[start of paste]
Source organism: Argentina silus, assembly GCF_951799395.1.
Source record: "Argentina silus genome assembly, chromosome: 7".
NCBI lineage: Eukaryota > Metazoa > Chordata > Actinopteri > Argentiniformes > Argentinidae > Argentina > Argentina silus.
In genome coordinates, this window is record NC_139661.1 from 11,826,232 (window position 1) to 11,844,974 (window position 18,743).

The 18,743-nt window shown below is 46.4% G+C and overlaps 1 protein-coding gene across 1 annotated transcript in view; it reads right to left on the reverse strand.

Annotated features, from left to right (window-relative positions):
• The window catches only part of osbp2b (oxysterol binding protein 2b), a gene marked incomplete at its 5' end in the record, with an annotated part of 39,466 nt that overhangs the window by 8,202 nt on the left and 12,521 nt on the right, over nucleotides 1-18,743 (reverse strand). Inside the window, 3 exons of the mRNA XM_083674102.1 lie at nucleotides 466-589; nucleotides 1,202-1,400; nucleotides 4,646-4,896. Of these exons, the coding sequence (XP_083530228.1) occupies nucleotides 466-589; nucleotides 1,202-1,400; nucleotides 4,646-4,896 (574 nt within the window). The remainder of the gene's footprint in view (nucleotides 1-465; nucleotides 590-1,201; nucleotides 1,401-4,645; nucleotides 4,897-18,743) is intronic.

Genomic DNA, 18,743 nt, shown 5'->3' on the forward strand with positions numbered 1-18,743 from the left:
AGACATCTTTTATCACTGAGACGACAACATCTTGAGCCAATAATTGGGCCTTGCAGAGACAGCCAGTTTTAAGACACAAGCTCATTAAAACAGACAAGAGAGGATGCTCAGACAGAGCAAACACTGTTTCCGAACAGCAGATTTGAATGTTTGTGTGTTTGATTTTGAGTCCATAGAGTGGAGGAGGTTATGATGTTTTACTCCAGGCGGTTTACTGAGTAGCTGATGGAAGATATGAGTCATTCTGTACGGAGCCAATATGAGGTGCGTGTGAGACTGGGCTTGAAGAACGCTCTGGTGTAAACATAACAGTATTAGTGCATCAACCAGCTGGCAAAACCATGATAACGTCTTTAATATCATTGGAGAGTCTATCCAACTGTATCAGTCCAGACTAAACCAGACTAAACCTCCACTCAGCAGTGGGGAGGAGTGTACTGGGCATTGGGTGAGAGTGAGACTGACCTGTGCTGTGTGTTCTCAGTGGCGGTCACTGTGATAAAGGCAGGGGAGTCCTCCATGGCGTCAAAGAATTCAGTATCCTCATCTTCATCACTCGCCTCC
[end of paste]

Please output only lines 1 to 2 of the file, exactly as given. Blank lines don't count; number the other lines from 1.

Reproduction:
Source organism: Argentina silus, assembly GCF_951799395.1.
Source record: "Argentina silus genome assembly, chromosome: 7".